When it comes to a pandemic like the corona virus (COVID19) several governments have thought about a technological miracle to resolve the contact-tracing problem -- a mobile app. Many even think of it as the ultimate solution to control the COVID19 spread.
In India, the union government has mandated that the Aarogya Setu app will have to be downloaded by all, even though it is untested in real field. While many have raised concerns about privacy violations due to this app, several experts from across the world are questioning the viability and practical use of what is seen as a ‘golden app pill’ for dealing with COVID19.
Such apps are capable of providing several false negatives as well as false positives, making its use very questionable in the fight against the pandemic.
According to a paper published on Brookings.edu
, contact tracing can be an important component of an epidemic response especially when the prevalence of infection is low.
“Such efforts are most effective where testing is rapid and widely available and when infections are relatively rare—conditions that are currently unusual in the US. Ideally, manual contact tracing by trained professionals can help identify candidates for testing and quarantine to help contain the spread of coronavirus," it says.
This paper was published by independent researcher and technologist, Ashkan Soltani and Prof Ryan Calo from University of Washington and Prof Carl Bergstrom from the same university, who has extensive experience in the epidemiology of emerging infectious diseases.
"The lure of automating the painstaking process of contact tracing is apparent. But to date, no one has demonstrated that it is possible to do so reliably despite numerous concurrent attempts. Apps that notify participants of disclosure could, on the margins and in the right conditions, help direct testing resources to those at higher risk. Anything else strikes us as implausible at best, and dangerous at worst," the experts warns in the paper.
According to the description provided by Aarogya Setu on Google play store, "the app tracks, through a Bluetooth and GPS generated social graph, your interaction with someone who could have tested COVID19 positive."
Aarogya Setu requires the user to switch on her Bluetooth and GPS and keep location sharing always in ‘on’. "You will be alerted if someone you have come in close proximity of, even unknowingly, tests COVID19 positive. The app alerts are accompanied by instructions on how to self-isolate and what to do in case you develop symptoms that may need help and support."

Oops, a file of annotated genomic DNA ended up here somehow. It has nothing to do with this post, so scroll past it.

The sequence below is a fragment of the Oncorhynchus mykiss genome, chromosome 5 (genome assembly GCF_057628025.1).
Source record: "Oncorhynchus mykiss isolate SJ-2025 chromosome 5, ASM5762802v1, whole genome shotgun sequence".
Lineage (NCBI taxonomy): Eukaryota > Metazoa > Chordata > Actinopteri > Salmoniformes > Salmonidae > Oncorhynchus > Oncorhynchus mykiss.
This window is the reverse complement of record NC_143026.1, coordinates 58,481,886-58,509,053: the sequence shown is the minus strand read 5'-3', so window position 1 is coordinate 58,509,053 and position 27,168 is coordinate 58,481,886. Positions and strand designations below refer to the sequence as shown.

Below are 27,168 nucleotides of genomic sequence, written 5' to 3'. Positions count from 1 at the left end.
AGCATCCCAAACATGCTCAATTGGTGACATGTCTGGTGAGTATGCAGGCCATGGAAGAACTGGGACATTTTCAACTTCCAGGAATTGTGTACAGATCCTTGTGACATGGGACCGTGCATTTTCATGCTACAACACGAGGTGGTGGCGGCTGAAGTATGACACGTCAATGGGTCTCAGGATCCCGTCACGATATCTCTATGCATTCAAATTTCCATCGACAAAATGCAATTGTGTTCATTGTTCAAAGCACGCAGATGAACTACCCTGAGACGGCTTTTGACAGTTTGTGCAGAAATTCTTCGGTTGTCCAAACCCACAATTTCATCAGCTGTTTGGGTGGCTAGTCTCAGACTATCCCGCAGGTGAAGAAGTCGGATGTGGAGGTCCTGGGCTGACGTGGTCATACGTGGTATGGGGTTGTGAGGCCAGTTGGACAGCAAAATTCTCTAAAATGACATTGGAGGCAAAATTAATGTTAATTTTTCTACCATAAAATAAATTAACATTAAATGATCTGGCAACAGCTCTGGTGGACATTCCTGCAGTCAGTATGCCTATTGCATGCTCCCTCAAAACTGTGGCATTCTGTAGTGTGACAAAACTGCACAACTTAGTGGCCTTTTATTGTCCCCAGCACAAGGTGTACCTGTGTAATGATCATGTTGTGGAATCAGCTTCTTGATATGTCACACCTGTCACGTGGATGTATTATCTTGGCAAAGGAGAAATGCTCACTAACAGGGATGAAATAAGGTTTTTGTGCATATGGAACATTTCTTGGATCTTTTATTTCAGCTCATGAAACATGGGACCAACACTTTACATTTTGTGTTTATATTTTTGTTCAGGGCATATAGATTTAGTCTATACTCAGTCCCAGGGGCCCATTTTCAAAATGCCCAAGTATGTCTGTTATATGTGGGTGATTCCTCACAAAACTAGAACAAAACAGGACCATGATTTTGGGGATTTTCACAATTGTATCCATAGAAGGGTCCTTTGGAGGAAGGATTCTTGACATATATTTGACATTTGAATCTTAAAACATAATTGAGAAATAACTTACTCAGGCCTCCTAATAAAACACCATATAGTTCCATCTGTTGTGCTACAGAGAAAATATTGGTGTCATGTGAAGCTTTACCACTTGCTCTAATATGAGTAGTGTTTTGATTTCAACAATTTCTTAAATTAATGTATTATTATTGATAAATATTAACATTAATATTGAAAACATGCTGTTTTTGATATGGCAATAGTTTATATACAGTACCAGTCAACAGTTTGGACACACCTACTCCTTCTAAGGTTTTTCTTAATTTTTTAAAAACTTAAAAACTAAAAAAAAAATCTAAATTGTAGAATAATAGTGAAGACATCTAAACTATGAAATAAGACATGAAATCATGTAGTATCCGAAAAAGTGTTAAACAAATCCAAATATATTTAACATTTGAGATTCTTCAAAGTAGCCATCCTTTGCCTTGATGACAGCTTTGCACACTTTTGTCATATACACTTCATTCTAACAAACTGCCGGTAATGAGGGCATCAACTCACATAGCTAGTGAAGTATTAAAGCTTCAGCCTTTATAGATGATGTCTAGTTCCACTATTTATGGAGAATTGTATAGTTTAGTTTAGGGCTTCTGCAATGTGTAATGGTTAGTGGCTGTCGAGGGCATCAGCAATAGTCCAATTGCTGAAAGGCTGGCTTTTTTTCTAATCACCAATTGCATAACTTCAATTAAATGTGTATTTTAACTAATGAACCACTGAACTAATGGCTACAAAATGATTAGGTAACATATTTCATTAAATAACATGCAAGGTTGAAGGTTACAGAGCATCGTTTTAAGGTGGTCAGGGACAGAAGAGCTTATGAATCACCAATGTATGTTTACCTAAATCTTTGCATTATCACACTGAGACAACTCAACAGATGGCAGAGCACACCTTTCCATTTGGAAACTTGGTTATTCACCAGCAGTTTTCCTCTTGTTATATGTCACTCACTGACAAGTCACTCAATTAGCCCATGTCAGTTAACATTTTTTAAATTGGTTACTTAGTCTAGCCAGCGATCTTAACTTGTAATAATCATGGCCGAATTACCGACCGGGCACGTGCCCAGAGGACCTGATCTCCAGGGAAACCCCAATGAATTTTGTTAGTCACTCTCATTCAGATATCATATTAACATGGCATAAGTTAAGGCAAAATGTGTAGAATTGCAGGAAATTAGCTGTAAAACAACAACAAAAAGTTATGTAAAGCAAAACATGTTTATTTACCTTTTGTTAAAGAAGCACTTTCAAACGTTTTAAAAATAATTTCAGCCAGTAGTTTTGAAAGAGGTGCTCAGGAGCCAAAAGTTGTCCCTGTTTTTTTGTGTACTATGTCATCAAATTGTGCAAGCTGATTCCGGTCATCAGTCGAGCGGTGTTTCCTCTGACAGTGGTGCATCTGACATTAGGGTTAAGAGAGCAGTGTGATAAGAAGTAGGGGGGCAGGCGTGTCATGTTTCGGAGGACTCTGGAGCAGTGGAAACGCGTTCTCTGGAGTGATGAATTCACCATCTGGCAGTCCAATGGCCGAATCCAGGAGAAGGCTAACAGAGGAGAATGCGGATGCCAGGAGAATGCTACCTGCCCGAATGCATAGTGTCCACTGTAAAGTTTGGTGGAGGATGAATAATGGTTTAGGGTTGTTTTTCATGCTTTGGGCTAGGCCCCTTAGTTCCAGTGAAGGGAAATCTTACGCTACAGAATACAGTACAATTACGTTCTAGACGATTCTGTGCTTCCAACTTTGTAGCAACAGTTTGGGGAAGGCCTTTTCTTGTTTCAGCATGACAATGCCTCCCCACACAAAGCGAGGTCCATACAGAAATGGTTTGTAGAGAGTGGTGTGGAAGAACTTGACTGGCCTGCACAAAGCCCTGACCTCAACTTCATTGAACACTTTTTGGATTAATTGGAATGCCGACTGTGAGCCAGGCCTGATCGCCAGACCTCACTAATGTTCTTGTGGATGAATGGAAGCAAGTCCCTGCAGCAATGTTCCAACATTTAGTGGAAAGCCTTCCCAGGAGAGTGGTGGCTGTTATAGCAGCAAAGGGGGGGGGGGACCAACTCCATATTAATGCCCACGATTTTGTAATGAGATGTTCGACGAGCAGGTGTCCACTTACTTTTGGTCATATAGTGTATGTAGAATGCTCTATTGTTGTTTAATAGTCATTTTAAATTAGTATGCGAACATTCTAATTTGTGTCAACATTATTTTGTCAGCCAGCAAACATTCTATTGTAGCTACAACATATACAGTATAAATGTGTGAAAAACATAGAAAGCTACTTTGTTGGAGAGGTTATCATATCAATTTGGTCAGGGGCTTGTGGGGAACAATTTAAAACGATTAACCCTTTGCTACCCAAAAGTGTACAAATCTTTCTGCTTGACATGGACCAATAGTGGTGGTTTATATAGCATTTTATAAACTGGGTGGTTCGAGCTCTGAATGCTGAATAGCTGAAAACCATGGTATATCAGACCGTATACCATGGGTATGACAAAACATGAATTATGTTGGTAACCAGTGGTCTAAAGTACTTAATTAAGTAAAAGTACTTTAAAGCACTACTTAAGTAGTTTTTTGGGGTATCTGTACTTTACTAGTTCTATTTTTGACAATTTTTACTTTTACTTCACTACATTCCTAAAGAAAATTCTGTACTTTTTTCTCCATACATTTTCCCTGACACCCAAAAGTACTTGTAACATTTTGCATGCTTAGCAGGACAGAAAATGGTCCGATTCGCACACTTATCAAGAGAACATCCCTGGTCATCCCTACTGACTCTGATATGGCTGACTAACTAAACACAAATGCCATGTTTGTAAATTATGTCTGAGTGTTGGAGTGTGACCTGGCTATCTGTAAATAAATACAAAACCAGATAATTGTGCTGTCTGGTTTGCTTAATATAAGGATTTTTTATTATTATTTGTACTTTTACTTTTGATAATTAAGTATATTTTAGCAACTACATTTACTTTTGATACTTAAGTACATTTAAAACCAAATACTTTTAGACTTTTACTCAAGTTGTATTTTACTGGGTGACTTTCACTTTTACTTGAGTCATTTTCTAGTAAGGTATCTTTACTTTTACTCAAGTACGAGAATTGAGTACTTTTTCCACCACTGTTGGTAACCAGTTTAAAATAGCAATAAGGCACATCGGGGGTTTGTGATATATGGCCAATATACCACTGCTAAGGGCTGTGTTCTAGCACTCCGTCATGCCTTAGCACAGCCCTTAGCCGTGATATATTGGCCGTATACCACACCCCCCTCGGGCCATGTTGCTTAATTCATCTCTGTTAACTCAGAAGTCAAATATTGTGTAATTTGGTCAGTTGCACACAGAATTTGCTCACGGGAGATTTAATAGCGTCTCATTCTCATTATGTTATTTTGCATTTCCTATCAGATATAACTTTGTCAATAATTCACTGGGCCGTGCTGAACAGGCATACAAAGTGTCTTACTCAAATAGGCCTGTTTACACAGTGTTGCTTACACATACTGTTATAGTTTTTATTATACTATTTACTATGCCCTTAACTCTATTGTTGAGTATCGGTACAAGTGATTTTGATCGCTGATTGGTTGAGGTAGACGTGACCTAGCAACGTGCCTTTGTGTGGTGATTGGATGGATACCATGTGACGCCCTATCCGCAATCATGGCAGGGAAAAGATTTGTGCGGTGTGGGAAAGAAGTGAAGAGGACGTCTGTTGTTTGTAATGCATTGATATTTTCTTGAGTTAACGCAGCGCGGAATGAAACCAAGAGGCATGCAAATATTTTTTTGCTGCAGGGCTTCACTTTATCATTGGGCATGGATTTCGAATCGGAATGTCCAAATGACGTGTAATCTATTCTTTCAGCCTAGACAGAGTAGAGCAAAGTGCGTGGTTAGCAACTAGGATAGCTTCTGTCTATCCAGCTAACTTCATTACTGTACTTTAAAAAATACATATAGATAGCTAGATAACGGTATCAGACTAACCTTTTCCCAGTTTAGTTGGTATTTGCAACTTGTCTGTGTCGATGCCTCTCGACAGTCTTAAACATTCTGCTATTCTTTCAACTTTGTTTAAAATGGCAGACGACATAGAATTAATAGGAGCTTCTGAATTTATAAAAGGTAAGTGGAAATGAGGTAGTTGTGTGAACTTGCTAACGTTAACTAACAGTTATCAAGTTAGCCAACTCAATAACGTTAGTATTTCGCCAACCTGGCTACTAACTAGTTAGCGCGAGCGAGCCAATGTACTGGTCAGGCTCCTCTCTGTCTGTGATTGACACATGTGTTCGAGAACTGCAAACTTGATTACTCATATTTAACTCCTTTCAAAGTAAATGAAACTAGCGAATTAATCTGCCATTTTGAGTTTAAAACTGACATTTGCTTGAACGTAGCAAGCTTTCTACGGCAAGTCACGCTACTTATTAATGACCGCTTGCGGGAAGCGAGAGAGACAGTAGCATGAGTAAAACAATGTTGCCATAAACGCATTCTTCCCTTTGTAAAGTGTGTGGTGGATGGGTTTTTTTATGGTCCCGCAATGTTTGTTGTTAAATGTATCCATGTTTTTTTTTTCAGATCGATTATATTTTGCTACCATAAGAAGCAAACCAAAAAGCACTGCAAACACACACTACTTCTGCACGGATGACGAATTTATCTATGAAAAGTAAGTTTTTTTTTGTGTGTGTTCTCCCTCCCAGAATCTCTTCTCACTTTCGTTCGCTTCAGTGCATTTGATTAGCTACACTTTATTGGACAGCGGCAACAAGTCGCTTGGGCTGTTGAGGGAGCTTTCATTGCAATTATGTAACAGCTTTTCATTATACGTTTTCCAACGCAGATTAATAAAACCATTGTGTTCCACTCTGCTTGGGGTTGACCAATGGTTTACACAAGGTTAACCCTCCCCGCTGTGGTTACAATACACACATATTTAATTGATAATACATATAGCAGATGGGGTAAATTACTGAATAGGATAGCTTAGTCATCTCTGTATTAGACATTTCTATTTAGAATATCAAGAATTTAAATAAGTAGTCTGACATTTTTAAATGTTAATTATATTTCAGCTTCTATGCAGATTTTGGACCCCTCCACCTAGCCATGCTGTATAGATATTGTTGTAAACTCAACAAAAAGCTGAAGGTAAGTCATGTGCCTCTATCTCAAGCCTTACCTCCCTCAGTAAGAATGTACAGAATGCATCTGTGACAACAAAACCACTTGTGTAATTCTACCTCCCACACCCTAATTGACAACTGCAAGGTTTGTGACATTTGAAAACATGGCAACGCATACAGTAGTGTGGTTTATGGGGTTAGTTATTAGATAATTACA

C Levy-Bencheton (@clevybencheton), who holds a Ph D in telecommunication and work in cyber security, explains contact tracing in a series of tweets. He says, "Application developers do not know or do not care about the physical properties of the channel. They usually take the assumption that it is a perfect circle. So, if you receive a packet with a certain signal strength at 2 meter (+/-), you are in the contamination zone."
“There are other problems", he says adding, "Everybody needs the app. Not everyone has a smartphone and there are too many issues for the government to provide one to everybody. Security and privacy are of utmost importance. Anyone could abuse the app to make people isolate."
In short, the app can only inform you when someone you have exchanged your device's Bluetooth ID with has been tested and reported sick. However, this does not mean you have been exposed.
According to Jason Bay, the product lead for TraceTogether, the world’s first nationwide Bluetooth contact tracing system, false positives and false negatives have real-life (and death) consequences as there are lives at stake.
"If you ask me whether any Bluetooth contact tracing system deployed or under development, anywhere in the world, is ready to replace manual contact tracing, I will say without qualification that the answer is, No. Not now and, even with the benefit of artificial intelligence (AI) or machine learning (ML) and — God forbid — blockchain?? (throw whatever buzzword you want), not for the foreseeable future," he says in a blog post